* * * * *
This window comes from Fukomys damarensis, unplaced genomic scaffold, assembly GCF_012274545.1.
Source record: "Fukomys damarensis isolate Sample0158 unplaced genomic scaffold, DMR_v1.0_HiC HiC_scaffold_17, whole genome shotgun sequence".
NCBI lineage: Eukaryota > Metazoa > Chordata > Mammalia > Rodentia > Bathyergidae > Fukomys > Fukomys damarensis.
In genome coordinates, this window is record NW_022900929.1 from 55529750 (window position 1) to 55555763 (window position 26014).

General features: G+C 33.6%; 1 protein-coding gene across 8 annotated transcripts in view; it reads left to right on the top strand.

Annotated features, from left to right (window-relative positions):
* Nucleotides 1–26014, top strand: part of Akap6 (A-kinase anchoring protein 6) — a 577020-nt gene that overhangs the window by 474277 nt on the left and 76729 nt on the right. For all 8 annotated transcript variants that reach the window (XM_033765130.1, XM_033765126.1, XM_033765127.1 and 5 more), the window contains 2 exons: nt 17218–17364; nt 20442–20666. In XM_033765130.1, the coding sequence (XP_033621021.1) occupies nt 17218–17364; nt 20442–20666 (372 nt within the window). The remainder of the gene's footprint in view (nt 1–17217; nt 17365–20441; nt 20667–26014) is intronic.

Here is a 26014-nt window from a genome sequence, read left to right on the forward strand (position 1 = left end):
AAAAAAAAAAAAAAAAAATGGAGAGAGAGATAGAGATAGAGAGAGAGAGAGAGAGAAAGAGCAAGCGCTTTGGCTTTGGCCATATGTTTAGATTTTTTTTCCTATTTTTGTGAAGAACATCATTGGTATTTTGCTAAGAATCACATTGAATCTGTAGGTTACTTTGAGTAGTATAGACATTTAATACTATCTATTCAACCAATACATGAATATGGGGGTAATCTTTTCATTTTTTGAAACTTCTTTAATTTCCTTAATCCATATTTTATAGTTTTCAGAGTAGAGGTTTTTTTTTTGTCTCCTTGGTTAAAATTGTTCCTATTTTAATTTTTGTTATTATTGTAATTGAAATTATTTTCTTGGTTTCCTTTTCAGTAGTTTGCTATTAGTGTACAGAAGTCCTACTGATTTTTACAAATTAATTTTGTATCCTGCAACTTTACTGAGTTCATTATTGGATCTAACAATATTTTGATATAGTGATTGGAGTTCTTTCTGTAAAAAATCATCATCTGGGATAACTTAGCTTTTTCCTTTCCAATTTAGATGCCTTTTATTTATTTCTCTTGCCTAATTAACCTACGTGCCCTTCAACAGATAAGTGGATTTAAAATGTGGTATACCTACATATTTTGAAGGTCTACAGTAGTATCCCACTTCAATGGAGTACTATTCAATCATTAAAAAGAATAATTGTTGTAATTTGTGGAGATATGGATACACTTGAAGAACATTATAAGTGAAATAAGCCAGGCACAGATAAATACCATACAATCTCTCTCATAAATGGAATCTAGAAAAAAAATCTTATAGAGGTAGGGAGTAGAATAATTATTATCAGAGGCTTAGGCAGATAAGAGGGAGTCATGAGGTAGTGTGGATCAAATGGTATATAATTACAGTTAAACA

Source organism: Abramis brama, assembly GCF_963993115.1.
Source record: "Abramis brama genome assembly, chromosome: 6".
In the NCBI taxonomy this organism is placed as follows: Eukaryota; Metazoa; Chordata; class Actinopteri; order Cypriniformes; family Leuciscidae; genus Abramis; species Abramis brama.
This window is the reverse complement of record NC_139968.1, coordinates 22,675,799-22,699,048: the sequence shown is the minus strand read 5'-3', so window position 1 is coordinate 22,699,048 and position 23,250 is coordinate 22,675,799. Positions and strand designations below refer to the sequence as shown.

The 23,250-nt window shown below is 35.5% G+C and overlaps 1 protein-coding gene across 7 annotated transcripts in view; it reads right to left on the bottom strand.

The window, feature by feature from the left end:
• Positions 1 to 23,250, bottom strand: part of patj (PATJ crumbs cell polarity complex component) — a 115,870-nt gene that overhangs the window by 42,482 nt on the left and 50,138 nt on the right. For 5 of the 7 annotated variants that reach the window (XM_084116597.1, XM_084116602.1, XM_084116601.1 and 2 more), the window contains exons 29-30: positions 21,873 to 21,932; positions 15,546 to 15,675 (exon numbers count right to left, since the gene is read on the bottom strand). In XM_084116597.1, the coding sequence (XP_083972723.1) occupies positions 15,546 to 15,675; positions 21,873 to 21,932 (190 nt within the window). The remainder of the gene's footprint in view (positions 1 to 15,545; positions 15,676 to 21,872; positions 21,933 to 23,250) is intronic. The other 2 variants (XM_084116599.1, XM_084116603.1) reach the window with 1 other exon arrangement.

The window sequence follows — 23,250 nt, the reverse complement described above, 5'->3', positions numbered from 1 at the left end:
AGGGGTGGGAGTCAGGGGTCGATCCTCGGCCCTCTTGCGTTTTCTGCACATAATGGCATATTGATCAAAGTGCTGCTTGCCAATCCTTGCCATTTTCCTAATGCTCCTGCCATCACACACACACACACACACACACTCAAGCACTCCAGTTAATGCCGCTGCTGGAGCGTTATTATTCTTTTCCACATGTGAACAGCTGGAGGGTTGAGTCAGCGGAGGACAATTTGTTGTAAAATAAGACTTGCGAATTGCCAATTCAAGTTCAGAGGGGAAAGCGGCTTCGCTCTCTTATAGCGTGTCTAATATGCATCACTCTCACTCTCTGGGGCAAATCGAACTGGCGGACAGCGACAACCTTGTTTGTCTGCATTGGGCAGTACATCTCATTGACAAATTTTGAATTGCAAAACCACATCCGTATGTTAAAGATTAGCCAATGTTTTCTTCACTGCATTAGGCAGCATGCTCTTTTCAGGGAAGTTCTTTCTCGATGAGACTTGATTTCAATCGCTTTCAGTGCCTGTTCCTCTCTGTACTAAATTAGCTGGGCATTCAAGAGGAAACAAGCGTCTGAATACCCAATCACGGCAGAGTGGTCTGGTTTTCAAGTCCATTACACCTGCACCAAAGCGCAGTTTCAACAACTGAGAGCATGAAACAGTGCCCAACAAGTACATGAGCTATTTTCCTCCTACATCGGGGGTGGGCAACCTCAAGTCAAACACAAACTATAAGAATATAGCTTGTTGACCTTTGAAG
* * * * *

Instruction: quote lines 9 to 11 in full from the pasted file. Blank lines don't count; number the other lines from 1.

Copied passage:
AAAAAAAAAAAAAAAAAATGGAGAGAGAGATAGAGATAGAGAGAGAGAGAGAGAGAAAGAGCAAGCGCTTTGGCTTTGGCCATATGTTTAGATTTTTTTTCCTATTTTTGTGAAGAACATCATTGGTATTTTGCTAAGAATCACATTGAATCTGTAGGTTACTTTGAGTAGTATAGACATTTAATACTATCTATTCAACCAATACATGAATATGGGGGTAATCTTTTCATTTTTTGAAACTTCTTTAATTTCCTTAATCCATATTTTATAGTTTTCAGAGTAGAGGTTTTTTTTTTGTCTCCTTGGTTAAAATTGTTCCTATTTTAATTTTTGTTATTATTGTAATTGAAATTATTTTCTTGGTTTCCTTTTCAGTAGTTTGCTATTAGTGTACAGAAGTCCTACTGATTTTTACAAATTAATTTTGTATCCTGCAACTTTACTGAGTTCATTATTGGATCTAACAATATTTTGATATAGTGATTGGAGTTCTTTCTGTAAAAAATCATCATCTGGGATAACTTAGCTTTTTCCTTTCCAATTTAGATGCCTTTTATTTATTTCTCTTGCCTAATTAACCTACGTGCCCTTCAACAGATAAGTGGATTTAAAATGTGGTATACCTACATATTTTGAAGGTCTACAGTAGTATCCCACTTCAATGGAGTACTATTCAATCATTAAAAAGAATAATTGTTGTAATTTGTGGAGATATGGATACACTTGAAGAACATTATAAGTGAAATAAGCCAGGCACAGATAAATACCATACAATCTCTCTCATAAATGGAATCTAGAAAAAAAATCTTATAGAGGTAGGGAGTAGAATAATTATTATCAGAGGCTTAGGCAGATAAGAGGGAGTCATGAGGTAGTGTGGATCAAATGGTATATAATTACAGTTAAACA

Source organism: Abramis brama, assembly GCF_963993115.1.
Source record: "Abramis brama genome assembly, chromosome: 6".